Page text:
Microscopic survey of recent image sensors

Last year through cooperation with ChipMod studio, we obtained multiple die shot images of recent Sony sensors. And in this post we’re going to show some of them. Most of our device identification is based on teardown from various reliable source, such as Chipworks and manufacture repair manual. Or from direct microscopic imaging. For inference, it has to be relied on die signature such as number of bond pad and their relative location, or referred as “bond pad signature”.

 

Let’s begin. The first one, IMX038AQE from Pentax K-x/K-r. It’s the same silicon die as the AQQ variant seen in Nikon D90 and D5000 DSLR.

SONY and device marking code IMX038

Layer number during photolithography of Bayer pattern and on chip lens (OCL)

Factory die level testing left probe scratch on the test pad

Next, let’s take a look at the IMX071AQQ from D5100.

No device marking was found on the die except “SONY”

Bayer layer mark. PAC appears to be Photo Activated Chemical based on patents

Factory test pads

Finally we have the IMX094AQP from D800/D800E. The first image shows the alignment mark near the die boundary. It’s interesting that Nikon customized the cover glass to be a quartz anti-moiré layer. As advertised by Nikon, both D800 and E variant included the vertical separation glass. The glass appeared to be specially AR coated only in the image area, not on the whole plate level. We had never seen this on other Sony sensor, not even on IMX128.

Alignment marks shows duplicated image in vertical direction

Edge of the multilayer AR coating shows uneven gradient

Similar to 071, Sony did not imprint the device marking in the corner. However, I found a pair of mask number related to this device. MM094L and MM094R on the long edge of the silicon die. This pairs of mark appears on Sony full frame sensors only. We later found the pair on IMX235 and IMX128 as well. Based on their location, I realized that it could be a mask code for a stitching pair. A full frame sensor was just too big to fit in the circle of stepper imaging field of view. Thus to make a full sensor, a pair of mask has to be used just like taking your panorama. This was the case for IMX028 when I discovered the non-uniformity on its flat field image.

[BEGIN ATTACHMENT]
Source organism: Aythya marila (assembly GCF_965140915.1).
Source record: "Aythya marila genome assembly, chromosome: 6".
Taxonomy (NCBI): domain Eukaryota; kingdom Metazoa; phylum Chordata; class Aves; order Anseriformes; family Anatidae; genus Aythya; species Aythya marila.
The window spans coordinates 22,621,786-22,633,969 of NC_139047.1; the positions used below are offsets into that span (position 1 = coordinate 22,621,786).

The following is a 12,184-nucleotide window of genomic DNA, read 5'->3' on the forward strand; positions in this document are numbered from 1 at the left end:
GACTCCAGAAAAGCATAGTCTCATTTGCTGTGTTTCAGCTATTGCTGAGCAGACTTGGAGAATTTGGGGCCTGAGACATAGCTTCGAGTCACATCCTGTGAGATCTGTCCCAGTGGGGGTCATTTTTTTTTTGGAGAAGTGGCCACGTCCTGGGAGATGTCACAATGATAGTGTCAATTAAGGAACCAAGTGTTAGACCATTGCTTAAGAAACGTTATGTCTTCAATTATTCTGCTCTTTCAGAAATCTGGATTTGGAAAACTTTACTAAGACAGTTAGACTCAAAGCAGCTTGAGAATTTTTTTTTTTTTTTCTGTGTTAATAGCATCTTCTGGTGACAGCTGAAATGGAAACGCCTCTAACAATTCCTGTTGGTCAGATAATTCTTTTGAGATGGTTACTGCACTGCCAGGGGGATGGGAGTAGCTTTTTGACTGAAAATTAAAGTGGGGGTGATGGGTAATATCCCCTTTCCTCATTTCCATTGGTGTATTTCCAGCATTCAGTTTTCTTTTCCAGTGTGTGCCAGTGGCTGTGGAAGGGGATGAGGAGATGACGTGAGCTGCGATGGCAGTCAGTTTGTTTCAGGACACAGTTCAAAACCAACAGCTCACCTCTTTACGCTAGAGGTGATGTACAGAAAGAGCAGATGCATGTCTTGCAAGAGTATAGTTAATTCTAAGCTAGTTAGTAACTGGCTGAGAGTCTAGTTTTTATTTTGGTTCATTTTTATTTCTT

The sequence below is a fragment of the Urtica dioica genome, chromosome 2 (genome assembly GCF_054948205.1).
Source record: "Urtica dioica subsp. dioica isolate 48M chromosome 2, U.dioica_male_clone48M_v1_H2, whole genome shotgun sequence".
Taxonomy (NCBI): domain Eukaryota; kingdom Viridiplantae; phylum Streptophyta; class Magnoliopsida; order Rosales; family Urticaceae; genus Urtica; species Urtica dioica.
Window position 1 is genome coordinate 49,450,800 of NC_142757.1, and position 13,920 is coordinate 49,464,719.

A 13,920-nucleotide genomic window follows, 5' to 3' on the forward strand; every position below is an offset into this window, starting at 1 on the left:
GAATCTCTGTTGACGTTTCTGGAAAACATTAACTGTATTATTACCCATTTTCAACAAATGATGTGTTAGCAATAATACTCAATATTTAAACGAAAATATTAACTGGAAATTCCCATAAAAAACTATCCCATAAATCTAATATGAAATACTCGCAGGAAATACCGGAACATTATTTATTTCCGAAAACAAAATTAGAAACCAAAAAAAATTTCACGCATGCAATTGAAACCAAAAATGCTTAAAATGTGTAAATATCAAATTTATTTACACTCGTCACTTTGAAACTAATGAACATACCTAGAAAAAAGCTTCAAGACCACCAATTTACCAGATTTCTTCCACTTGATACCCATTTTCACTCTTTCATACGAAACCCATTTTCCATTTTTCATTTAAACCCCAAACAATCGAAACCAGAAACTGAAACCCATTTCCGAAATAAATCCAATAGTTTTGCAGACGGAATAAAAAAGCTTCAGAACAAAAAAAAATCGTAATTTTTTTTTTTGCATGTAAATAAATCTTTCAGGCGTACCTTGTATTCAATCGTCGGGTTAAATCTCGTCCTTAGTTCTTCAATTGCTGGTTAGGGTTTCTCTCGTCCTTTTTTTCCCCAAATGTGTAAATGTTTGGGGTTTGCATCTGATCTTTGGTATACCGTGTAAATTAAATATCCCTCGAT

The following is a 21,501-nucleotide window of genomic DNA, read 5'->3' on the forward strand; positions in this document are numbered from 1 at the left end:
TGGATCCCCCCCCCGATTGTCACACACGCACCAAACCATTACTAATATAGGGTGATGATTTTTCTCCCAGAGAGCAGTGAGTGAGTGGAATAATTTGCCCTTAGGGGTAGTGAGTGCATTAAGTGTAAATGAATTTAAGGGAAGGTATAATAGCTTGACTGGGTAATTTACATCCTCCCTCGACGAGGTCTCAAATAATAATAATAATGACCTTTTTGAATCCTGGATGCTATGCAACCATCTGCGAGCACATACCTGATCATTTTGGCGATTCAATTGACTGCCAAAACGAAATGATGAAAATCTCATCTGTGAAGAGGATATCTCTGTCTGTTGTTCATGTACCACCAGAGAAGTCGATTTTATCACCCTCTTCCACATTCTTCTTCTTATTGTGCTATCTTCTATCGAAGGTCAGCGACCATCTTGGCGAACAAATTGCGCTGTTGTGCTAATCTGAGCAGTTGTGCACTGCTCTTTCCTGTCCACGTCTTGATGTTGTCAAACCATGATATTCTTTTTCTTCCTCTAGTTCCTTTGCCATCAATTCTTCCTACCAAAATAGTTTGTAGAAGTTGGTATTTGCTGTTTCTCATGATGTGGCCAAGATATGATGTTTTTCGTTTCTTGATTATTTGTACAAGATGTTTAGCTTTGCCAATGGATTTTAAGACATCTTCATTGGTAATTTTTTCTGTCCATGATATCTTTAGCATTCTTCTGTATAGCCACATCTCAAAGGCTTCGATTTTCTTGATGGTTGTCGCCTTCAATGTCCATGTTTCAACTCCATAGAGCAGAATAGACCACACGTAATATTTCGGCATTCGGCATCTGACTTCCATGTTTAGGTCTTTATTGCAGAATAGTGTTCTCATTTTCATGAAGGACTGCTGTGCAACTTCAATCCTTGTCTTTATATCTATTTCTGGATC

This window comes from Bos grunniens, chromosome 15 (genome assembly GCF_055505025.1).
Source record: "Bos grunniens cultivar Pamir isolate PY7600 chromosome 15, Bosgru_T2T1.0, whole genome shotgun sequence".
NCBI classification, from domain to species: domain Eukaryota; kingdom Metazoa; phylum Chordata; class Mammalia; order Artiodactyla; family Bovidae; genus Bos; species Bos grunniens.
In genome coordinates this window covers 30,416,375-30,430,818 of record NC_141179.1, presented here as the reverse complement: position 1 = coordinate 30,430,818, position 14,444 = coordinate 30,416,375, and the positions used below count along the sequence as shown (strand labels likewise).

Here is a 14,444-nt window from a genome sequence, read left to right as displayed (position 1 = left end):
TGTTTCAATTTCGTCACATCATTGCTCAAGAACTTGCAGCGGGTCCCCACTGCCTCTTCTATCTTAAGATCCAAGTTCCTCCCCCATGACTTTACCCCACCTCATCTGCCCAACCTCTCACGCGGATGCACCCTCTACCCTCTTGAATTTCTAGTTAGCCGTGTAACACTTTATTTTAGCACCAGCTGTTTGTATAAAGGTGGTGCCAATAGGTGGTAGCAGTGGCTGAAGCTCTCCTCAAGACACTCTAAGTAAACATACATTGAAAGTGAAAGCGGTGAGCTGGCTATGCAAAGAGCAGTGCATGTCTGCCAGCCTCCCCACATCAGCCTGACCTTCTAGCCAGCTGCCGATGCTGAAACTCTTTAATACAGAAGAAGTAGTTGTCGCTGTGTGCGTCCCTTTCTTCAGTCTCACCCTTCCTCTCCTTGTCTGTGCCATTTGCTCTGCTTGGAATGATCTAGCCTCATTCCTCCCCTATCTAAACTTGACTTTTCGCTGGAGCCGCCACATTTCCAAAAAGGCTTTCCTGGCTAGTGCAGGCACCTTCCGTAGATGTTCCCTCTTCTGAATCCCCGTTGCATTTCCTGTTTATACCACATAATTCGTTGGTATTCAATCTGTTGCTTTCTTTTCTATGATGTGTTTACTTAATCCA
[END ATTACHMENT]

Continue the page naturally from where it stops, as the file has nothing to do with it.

The microscope I had access to has a 40x objective. However its working distance is too short to prevent direct imaging through the sensor cover glass. With the permission and request by ChipMod studio, I’ll show some more enlarged image onto the pixels themselves.

One interesting sensor was the X-pro1 CMOS harboring a Sony marking code. Again no actual device code.

Xpro-1 IMX165

Xpro-1 IMX165

The corner of Fujifilm X-trans array

Through the central opening on the back of PCB, the package marking register X165A?. The second character is presumably a R or P or F.  It’s possibly IMX165AFE based on IC searching where many distributer had an entry on their listing. Sony usually used the second letter to denote Bayer type, with Q for RGB Bayer and L for mono. F would naturally mean a different pattern like X-trans. The die itself, appears to be the same as the 16MP IMX095 found in Sony NEX F3 and Pentax K-01.

Fujifilm CMOS PCB

IMX095AQE-K-01

Pentax K-01 uses CLCC version IMX095AQE

It’s possible that Sony fixed the underlying circuit, only altering the last few steps in their back end of line (BEOL) to pattern a different color filter array. This would significantly reduces cost by avoiding making a new sensor. So the question is, when will we see a native monochromatic CMOS in APS-C or larger format?

Next we will have a big one, the IMX235AQR in the Sony A7S, which harbors a 12MP full frame at around 8.5um pixel pitch. ChipMod obtained the following image during mono chip mode. In essence, scraping away the microlens and Bayer layer. The pixel opening is super wide given 55% area fill factor on the metal three layer.

50x objective view of the Metal 3 layer after Bayer removal

IMX235

The microlens array appears to shift towards top left of pixel boundary

We also surveyed the IMX183 BSI sensor. Surprisingly, BSI sensor also has a grid on the light sensitive side. After some literature search, the presence of this grid could reduce color crosstalk between adjacent pixels. This is because on BSI sensor light can easily pass to the collecting well in the next pixel when fill factor gets larger and incident angle gets smaller. It is also the reason to employ microlens array to focus light rays on to the pixel center.

IMX183

IMX183 BSI pixel boundary grid

At the end, we take a look at the old school interline CCDs. ICX413 in Pentax K-100.

And ICX493 using rotated horizontal-vertical transfer registers.

 

ICX493 employed four phase CCD, with two pixels covering a period. Thus readout is interlined. Charge on odd and even columns are transferred upward then right or downward and left to their respective HCCD (organized vertically) on each side for read out. Then the same is repeated for interline rows.

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